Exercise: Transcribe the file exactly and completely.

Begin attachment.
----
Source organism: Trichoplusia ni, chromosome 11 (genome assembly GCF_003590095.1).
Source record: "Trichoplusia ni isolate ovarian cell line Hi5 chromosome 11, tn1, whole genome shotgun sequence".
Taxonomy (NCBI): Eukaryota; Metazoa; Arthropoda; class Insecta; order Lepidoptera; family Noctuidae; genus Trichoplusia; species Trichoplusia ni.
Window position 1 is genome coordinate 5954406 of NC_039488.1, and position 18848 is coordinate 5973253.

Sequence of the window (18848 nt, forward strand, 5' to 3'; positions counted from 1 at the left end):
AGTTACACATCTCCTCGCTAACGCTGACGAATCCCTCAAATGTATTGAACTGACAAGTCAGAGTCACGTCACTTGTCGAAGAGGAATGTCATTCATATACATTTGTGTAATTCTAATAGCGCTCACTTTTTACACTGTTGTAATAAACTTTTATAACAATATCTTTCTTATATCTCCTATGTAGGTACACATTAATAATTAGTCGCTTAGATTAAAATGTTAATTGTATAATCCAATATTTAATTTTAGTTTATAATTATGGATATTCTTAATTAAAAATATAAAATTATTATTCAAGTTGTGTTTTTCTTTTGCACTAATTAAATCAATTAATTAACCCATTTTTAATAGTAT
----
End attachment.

Source organism: Trichoplusia ni, chromosome 11 (genome assembly GCF_003590095.1).
Source record: "Trichoplusia ni isolate ovarian cell line Hi5 chromosome 11, tn1, whole genome shotgun sequence".
Taxonomy (NCBI): Eukaryota; Metazoa; Arthropoda; class Insecta; order Lepidoptera; family Noctuidae; genus Trichoplusia; species Trichoplusia ni.
Window position 1 is genome coordinate 5954406 of NC_039488.1, and position 18848 is coordinate 5973253.

Sequence of the window (18848 nt, forward strand, 5' to 3'; positions counted from 1 at the left end):
AGTTACACATCTCCTCGCTAACGCTGACGAATCCCTCAAATGTATTGAACTGACAAGTCAGAGTCACGTCACTTGTCGAAGAGGAATGTCATTCATATACATTTGTGTAATTCTAATAGCGCTCACTTTTTACACTGTTGTAATAAACTTTTATAACAATATCTTTCTTATATCTCCTATGTAGGTACACATTAATAATTAGTCGCTTAGATTAAAATGTTAATTGTATAATCCAATATTTAATTTTAGTTTATAATTATGGATATTCTTAATTAAAAATATAAAATTATTATTCAAGTTGTGTTTTTCTTTTGCACTAATTAAATCAATTAATTAACCCATTTTTAATAGTAT